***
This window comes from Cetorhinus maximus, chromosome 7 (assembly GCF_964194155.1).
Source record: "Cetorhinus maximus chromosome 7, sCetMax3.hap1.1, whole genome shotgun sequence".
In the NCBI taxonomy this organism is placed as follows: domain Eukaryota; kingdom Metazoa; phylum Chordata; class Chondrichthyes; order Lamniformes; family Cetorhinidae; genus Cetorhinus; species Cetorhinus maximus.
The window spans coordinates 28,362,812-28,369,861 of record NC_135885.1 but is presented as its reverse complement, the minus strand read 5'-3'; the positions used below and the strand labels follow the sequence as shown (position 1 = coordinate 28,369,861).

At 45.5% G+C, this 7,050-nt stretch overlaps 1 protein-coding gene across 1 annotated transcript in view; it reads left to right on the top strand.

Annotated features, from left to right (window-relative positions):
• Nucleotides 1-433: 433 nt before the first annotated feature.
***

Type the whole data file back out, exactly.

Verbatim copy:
This window comes from Cetorhinus maximus, chromosome 7 (assembly GCF_964194155.1).
Source record: "Cetorhinus maximus chromosome 7, sCetMax3.hap1.1, whole genome shotgun sequence".
In the NCBI taxonomy this organism is placed as follows: domain Eukaryota; kingdom Metazoa; phylum Chordata; class Chondrichthyes; order Lamniformes; family Cetorhinidae; genus Cetorhinus; species Cetorhinus maximus.
The window spans coordinates 28,362,812-28,369,861 of record NC_135885.1 but is presented as its reverse complement, the minus strand read 5'-3'; the positions used below and the strand labels follow the sequence as shown (position 1 = coordinate 28,369,861).

At 45.5% G+C, this 7,050-nt stretch overlaps 1 protein-coding gene across 1 annotated transcript in view; it reads left to right on the top strand.

Annotated features, from left to right (window-relative positions):
• Nucleotides 1-433: 433 nt before the first annotated feature.